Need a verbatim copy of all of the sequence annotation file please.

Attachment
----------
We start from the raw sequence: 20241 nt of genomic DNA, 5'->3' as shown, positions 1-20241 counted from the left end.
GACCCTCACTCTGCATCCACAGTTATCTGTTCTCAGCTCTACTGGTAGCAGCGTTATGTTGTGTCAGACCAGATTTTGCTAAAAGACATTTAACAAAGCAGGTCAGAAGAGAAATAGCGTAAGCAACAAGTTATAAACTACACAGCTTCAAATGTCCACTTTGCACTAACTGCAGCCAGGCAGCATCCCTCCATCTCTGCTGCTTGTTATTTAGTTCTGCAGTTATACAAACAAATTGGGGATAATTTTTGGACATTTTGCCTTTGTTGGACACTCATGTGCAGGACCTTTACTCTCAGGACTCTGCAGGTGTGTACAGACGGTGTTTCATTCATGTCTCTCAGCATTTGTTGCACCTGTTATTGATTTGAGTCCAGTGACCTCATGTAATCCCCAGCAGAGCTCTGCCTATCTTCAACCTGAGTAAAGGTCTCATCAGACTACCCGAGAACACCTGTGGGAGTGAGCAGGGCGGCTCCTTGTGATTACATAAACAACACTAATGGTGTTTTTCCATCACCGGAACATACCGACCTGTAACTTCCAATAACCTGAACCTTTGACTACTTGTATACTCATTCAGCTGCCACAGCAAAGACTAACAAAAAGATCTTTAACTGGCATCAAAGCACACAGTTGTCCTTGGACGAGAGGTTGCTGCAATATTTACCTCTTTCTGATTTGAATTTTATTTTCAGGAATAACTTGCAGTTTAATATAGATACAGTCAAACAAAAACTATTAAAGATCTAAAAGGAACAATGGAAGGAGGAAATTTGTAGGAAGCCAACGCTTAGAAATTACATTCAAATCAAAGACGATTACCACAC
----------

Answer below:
We start from the raw sequence: 20241 nt of genomic DNA, 5'->3' as shown, positions 1-20241 counted from the left end.
GACCCTCACTCTGCATCCACAGTTATCTGTTCTCAGCTCTACTGGTAGCAGCGTTATGTTGTGTCAGACCAGATTTTGCTAAAAGACATTTAACAAAGCAGGTCAGAAGAGAAATAGCGTAAGCAACAAGTTATAAACTACACAGCTTCAAATGTCCACTTTGCACTAACTGCAGCCAGGCAGCATCCCTCCATCTCTGCTGCTTGTTATTTAGTTCTGCAGTTATACAAACAAATTGGGGATAATTTTTGGACATTTTGCCTTTGTTGGACACTCATGTGCAGGACCTTTACTCTCAGGACTCTGCAGGTGTGTACAGACGGTGTTTCATTCATGTCTCTCAGCATTTGTTGCACCTGTTATTGATTTGAGTCCAGTGACCTCATGTAATCCCCAGCAGAGCTCTGCCTATCTTCAACCTGAGTAAAGGTCTCATCAGACTACCCGAGAACACCTGTGGGAGTGAGCAGGGCGGCTCCTTGTGATTACATAAACAACACTAATGGTGTTTTTCCATCACCGGAACATACCGACCTGTAACTTCCAATAACCTGAACCTTTGACTACTTGTATACTCATTCAGCTGCCACAGCAAAGACTAACAAAAAGATCTTTAACTGGCATCAAAGCACACAGTTGTCCTTGGACGAGAGGTTGCTGCAATATTTACCTCTTTCTGATTTGAATTTTATTTTCAGGAATAACTTGCAGTTTAATATAGATACAGTCAAACAAAAACTATTAAAGATCTAAAAGGAACAATGGAAGGAGGAAATTTGTAGGAAGCCAACGCTTAGAAATTACATTCAAATCAAAGACGATTACCACAC